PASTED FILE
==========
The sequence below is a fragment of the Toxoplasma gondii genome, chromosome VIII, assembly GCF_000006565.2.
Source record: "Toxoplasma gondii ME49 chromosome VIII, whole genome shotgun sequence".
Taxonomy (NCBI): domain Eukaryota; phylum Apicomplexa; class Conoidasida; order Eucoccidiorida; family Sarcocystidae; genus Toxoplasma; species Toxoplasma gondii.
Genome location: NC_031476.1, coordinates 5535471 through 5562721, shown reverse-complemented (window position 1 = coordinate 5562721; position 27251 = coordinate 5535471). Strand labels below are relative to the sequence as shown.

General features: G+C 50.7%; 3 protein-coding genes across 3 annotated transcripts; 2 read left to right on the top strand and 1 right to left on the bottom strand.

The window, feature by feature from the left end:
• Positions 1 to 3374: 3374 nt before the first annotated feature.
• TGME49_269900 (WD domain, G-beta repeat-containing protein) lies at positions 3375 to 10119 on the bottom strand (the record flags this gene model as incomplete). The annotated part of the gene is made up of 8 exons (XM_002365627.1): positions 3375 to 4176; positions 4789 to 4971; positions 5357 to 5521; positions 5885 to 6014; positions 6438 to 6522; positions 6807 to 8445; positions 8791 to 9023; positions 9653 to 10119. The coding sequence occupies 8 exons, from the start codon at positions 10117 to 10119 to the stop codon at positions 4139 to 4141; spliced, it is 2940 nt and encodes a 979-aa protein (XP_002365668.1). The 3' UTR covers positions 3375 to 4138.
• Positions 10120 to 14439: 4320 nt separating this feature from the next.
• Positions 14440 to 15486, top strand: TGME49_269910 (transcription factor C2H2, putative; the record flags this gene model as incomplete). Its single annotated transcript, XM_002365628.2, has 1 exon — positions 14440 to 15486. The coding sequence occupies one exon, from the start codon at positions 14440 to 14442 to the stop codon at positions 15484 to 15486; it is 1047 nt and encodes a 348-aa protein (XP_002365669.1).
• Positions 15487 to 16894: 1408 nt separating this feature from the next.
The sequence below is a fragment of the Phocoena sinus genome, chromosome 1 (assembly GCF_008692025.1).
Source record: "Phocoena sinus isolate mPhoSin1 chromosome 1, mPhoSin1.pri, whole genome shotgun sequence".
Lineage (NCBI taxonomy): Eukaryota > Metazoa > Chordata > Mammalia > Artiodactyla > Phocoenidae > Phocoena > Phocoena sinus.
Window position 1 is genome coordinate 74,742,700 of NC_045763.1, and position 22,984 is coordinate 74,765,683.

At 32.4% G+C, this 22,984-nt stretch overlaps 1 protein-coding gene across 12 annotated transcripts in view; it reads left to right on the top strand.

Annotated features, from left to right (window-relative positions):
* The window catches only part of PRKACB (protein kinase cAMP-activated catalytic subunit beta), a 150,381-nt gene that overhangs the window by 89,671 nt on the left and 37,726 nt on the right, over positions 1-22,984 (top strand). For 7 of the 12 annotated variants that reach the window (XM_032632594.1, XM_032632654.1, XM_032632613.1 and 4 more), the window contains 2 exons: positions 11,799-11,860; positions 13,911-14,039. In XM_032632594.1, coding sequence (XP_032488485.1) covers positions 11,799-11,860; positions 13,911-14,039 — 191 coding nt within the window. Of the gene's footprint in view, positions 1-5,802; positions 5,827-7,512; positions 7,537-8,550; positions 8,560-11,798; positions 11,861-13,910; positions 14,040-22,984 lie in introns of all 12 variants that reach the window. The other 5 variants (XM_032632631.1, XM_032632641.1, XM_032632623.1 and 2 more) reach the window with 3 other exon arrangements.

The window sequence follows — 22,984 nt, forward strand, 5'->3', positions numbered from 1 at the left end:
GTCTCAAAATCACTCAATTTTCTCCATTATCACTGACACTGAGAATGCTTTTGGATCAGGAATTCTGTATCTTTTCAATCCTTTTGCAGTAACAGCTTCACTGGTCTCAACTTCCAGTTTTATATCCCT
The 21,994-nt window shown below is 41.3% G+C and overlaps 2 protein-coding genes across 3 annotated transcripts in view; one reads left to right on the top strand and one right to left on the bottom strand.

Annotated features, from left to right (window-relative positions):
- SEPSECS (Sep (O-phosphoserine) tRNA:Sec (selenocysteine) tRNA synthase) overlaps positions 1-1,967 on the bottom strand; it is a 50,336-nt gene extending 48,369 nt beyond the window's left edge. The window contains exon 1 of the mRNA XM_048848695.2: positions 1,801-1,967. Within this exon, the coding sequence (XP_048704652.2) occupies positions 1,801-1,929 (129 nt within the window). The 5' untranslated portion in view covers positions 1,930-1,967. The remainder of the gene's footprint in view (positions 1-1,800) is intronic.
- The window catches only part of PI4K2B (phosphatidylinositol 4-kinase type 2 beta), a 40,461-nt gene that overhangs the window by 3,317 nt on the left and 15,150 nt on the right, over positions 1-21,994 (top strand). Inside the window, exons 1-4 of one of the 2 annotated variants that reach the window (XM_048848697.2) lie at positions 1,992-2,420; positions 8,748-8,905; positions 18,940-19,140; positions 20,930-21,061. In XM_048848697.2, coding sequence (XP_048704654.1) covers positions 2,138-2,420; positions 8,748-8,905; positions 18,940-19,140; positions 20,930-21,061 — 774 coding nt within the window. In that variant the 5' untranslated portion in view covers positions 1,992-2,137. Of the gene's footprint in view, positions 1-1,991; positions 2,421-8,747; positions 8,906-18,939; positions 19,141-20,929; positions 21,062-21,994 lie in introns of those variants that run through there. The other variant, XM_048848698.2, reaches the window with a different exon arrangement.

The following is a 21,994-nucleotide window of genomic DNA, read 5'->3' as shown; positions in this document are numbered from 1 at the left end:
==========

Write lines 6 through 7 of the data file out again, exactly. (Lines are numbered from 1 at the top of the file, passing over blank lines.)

The window, feature by feature from the left end:
• Positions 1 to 3374: 3374 nt before the first annotated feature.